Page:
FLAKEY AT BEST

My kids grew up on Sea World – how lucky. My best animal adventure was a school field trip to Roger Williams State Zoo in Rhode Island – how lame.  Talk about apples and oranges.

While I never experienced the magic of watching people ride dolphins, I wasn’t clueless about underwater life. My older brother had a paper route and that allowed him to save enough pennies for…wait for it…wait for it…a fish bowl.  He never went without a fish.  They were sometimes gold and sometimes neon.  Eventually he discovered his favorite variety, a Siamese fighting fish.  They were terribly boring so I thought it was a good fit for him (we had our share of contention).  I can’t remember any of those fish living very long.  Unfortunately they seemed to go belly up within weeks, and while I don’t know the exact cause of death, I’m sure my generous contribution of fish flakes didn’t help.

Occasionally we took a summer vacation across the country all the way to the beehive state. We quickly learned that there was no way to frontload the fish food.  If they didn’t die from overeating, starvation was certain, even after cannibalism ensued.

As humans we tend to scoff at the scaly creature circling the fishbowl. We might suppose that fins and gills equate to a complete lack of human characteristics.  But the aforementioned observation changed my mind.  Hunger is as real as it gets!  Gluttony isn’t too far off the mark either.

Hunger makes the world turn. Let’s face it, we get up and go to work so we can eat.  Joey Chestnut got up one day and decided he would set a world record by devouring 74 hot dogs.   But hot dogs or not, no matter how full you get… it won’t be enough.  It won’t sustain.  Give it some time and before you know it that tummy starts to grumble.  Bears stock up for hibernation, but soon enough even they roll out of the cave for a midnight snack.

The takeaway (and please don’t nuke this one) is this. For anything to sustain maximum vitality and life, it needs a daily dose of nutrition.  Forget burning the midnight oil.  It’s not sustainable.  “Two-a-days” at the gym?  When did this become a thing?  How about “five-a-days” or “ten-a-days”?  Stupid right?  Work a job for the overtime?  Not for me.  Why?  Because you still have to flip burgers, drill oil, or file paperwork the next day.  Run a marathon in your 20s, cool…but what can you do in your 60s?  Maybe a mile per day, or even a mile per year is more sustainable for the long haul.

THE CHALLENGE:  Keep it simple.  Don’t overfeed your fish!  But don’t let them eat each other either.  You have to feed the things you want to keep alive.  You want to be a great artist, welder, pilot, musician, or mechanic?  The formula is simple, feed your craft.  Sure there are times to put in a little extra, and there are times to back off.  But remember this – play the long game!  Be consistent!  Watch how many flakes you put in the bowl and don’t go on vacation for too long.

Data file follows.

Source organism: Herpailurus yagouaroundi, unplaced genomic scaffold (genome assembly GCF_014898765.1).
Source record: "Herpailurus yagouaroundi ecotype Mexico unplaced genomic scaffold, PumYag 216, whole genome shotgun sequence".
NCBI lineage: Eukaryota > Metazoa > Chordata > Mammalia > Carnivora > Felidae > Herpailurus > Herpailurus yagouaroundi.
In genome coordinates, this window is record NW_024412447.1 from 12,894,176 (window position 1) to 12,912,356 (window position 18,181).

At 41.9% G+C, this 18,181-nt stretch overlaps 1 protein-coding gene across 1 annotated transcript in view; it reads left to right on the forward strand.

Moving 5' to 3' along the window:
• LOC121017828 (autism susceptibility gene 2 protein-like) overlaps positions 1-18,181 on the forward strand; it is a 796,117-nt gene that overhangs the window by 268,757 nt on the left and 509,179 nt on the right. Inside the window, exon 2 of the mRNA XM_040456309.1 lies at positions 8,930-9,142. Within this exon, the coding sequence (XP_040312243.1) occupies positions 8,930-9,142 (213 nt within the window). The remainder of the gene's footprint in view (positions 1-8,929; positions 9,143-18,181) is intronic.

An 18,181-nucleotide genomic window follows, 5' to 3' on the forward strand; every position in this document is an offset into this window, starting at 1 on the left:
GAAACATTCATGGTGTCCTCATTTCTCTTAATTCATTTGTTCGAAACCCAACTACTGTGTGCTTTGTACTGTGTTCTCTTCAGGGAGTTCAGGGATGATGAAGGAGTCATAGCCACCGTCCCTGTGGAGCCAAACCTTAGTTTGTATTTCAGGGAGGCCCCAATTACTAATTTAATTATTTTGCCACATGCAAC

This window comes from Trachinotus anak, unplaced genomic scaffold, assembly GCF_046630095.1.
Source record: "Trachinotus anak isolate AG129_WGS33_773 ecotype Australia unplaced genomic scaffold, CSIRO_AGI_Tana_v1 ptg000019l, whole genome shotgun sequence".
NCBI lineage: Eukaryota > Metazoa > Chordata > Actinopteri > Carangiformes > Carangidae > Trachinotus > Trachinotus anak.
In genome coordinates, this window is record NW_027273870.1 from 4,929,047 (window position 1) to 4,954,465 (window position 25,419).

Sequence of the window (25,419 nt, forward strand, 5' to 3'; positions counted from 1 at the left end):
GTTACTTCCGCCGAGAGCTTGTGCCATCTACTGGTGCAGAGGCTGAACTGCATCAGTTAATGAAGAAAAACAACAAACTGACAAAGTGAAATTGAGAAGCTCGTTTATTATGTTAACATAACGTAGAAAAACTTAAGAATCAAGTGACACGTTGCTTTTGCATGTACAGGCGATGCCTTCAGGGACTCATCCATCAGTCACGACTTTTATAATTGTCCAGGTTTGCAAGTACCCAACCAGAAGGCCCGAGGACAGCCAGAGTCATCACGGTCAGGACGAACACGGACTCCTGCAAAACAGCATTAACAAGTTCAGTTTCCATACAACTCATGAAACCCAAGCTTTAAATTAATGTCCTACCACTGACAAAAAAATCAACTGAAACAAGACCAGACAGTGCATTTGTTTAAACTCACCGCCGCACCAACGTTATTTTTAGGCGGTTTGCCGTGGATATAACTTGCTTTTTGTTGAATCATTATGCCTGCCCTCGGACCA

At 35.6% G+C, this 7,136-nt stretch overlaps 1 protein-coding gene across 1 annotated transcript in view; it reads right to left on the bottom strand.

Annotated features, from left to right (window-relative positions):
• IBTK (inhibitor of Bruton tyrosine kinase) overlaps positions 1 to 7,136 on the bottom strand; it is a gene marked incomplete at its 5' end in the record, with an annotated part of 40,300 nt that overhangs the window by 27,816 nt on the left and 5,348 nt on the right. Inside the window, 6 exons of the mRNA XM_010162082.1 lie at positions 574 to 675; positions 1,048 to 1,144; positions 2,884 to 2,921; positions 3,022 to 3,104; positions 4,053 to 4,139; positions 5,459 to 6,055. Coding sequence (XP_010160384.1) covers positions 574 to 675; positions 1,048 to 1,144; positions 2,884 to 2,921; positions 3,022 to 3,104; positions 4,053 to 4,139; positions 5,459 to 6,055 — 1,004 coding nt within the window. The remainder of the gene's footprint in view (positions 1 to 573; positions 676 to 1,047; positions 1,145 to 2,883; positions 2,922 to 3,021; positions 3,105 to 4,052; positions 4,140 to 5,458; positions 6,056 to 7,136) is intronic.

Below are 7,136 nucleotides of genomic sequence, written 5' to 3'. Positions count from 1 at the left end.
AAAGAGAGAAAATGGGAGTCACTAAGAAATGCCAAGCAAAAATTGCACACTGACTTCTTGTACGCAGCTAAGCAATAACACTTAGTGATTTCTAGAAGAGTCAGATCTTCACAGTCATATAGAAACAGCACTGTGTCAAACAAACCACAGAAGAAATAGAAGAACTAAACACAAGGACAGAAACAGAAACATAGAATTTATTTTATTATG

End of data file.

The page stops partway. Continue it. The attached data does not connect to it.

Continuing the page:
Nature’s Sermon

Sunday
I’m on a pew
front row…this is my norm
I’m 20 minutes early
I can tell my ears will be exposed to a typical “amen”

Time is scheduled to expire in one hour. I review the speaking assignments and make a hasty (but accurate) assessment that the meeting is bound to go longer than scheduled. I tend to tune out speakers who cannot honor the constraints of time. It’s painful, but I’m okay with it. I think of Paul’s words, “not many mighty, not many noble, are called.” I’m middle gray myself, so I suck it up. 1 Corinthians 1:27.

To my left is a door
Glass stretches from top to bottom
The pulpit is to my right but my head gravitates to the left

Outside the door is an old tree. The canopy is breathtaking. Healthy green leaves stretch heavenward while offering refuge to a variety of birds. I observe a butterfly dancing across the scene. A lizard bathes in the sun. Bees are buzzing. This sermon never fails me. I listen to it every Sunday. Nature and all of creation are a perfect model.

I feel a vibration
It’s a text message
“When is the last time you climbed a tree?” Ben
“Feb 11th.” I send a photo to supplement 1,000 words.
I follow up with a question…
“When was the last time you climbed a tree in which you planted?”

I discovered my green thumb about 7 years ago. Putting hands in the soil awakened me to the fact that a part of me had been dead.  The more I garden, the more I’m alive. Difficult to explain, but easy to understand – that is, if you’ve tried it for yourself.

THE CHALLENGE: Plant a tree. Climb it. The time between those two events is where you will hear the greatest sermons!

Photo by Guyon Moree